—Immediate withdrawal would be an intolerable blow to U.S. credibility and would only embolden our enemy and produce a bloodbath.
—Antiwar activism must be allowed but demoralizes our troops and encourages our enemy.

Then, as now, the president does not say:
—The enemy in Vietnam/Iraq actually does not pose a threat to U.S. security, but we're fighting anyway.
—We do indeed have geopolitical and economic interests in the region and will never tolerate a Communist/radical Islamist government.
—We are using weapons and tactics that don't distinguish between civilians and combatants.
—We will stretch and break the law to spy on and sabotage antiwar critics.
—We won't ask the nation as a whole to make a major sacrifice but will continue to send the working class to do most of the fighting.
—The progress we report is contradicted by our own sources.
—Troop morale is going downhill.
—Most of the people over there don't want us in their country.

(from “Interchange: Legacies of the Vietnam War,” a roundtable discussion. Journal of American History, September 2006.)

NCLB and the cutting of social studies

i'm posting, here, a NYT article from last March about how No Child Left Behind strips social studies, arts, and other critical thinking skills-building subjects from public school curricula. its becoming old news, this. and every day, there are new developments developing on this front, new reports, new critiques, new efforts to push back against the de-thinkification of public education that NCLB encourages. but i want to put excerpts from this article here because it captures something heartbreaking.

more soon, on this and other topics. i promise.

NY Times March 26, 2006
"Schools Cut Back Subjects to Push Reading and Math"

SACRAMENTO — Thousands of schools across the nation are responding to the reading and math testing requirements laid out in No Child Left Behind, President Bush's signature education law, by reducing class time spent on other subjects and, for some low-proficiency students, eliminating it.

Schools from Vermont to California are increasing — in some cases tripling — the class time that low-proficiency students spend on reading and math, mainly because the federal law, signed in 2002, requires annual exams only in those subjects and punishes schools that fall short of rising benchmarks.

The changes appear to principally affect schools and students who test below grade level.

The intense focus on the two basic skills is a sea change in American instructional practice, with many schools that once offered rich curriculums now systematically trimming courses like social studies, science and art. A nationwide survey by a nonpartisan group that is to be made public on March 28 indicates that the practice, known as narrowing the curriculum, has become standard procedure in many communities.

The survey, by the Center on Education Policy, found that since the passage of the federal law, 71 percent of the nation's 15,000 school districts had reduced the hours of instructional time spent on history, music and other subjects to open up more time for reading and math. The center is an independent group that has made a thorough study of the new act and has published a detailed yearly report on the implementation of the law in dozens of districts.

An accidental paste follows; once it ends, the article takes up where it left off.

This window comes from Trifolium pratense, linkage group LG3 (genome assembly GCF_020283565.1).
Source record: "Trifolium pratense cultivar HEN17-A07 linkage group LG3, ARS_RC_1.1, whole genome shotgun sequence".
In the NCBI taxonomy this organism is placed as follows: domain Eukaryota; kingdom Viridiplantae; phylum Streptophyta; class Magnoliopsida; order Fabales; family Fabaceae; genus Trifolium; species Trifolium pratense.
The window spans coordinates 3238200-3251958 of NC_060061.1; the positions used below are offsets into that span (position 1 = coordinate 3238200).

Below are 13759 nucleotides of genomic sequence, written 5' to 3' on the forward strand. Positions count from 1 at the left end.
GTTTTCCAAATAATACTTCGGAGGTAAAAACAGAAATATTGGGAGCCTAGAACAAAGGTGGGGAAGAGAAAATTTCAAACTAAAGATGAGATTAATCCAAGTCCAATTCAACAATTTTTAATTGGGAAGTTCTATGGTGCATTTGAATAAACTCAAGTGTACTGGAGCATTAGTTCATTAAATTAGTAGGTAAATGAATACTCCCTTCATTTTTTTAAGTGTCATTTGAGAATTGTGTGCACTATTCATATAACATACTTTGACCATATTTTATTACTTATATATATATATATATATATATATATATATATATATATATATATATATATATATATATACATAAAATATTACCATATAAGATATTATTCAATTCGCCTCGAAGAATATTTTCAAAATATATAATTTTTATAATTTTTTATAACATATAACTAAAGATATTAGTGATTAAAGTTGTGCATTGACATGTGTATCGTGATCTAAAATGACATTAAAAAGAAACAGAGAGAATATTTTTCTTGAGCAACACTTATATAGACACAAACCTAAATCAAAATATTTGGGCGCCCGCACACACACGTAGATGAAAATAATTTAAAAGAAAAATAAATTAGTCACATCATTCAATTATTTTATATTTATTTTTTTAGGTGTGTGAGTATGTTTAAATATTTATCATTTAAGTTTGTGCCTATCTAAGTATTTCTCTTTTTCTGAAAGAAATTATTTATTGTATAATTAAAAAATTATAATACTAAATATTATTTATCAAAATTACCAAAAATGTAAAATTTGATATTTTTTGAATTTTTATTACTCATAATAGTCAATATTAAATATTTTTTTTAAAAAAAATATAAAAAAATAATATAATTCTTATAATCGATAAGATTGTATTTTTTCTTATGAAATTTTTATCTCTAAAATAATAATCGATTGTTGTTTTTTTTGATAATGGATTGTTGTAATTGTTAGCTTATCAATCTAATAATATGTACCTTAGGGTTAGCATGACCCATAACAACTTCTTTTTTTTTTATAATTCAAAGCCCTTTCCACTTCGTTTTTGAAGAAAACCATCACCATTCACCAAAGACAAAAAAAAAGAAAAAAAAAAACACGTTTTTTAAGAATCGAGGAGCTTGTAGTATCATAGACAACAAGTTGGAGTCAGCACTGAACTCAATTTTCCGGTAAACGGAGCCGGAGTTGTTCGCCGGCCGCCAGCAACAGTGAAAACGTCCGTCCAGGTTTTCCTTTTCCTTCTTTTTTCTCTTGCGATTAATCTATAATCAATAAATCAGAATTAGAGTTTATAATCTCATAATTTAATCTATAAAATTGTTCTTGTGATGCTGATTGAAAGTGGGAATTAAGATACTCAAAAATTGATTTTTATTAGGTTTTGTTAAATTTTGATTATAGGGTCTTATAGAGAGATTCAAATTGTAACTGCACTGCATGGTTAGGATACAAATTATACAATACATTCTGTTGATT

"Narrowing the curriculum has clearly become a nationwide pattern," said Jack Jennings, the president of the center, which is based in Washington.

At Martin Luther King Jr. Junior High School in Sacramento, about 150 of the school's 885 students spend five of their six class periods on math, reading and gym, leaving only one 55-minute period for all other subjects.

About 125 of the school's lowest-performing students are barred from taking anything except math, reading and gym, a measure that Samuel Harris, a former lieutenant colonel in the Army who is the school's principal, said was draconian but necessary. "When you look at a kid and you know he can't read, that's a tough call you've got to make," Mr. Harris said.
The increasing focus on two basic subjects has divided the nation's educational establishment. Some authorities, including Secretary of Education Margaret Spellings, say the federal law's focus on basic skills is raising achievement in thousands of low-performing schools. Other experts warn that by reducing the academic menu to steak and potatoes, schools risk giving bored teenagers the message that school means repetition and drilling.

"Only two subjects? What a sadness," said Thomas Sobol, an education professor at Columbia Teachers College and a former New York State education commissioner. "That's like a violin student who's only permitted to play scales, nothing else, day after day, scales, scales, scales. They'd lose their zest for music."

But officials in Cuero, Tex., have adopted an intensive approach and said it was helping them meet the federal requirements. They have doubled the time that all sixth graders and some seventh and eighth graders devote to reading and math, and have reduced it for other subjects.

"When you only have so many hours per day and you're behind in some area that's being hammered on, you have to work on that," said Henry Lind, the schools superintendent. "It's like basketball. If you can't make layups, then you've got to work on layups."

Since America's public schools began taking shape in the early 1800's, shifting fashions have repeatedly reworked the curriculum. Courses like woodworking and sewing joined the three R's. After World War I, vocational courses, languages and other subjects broadened the instructional menu into a smorgasbord.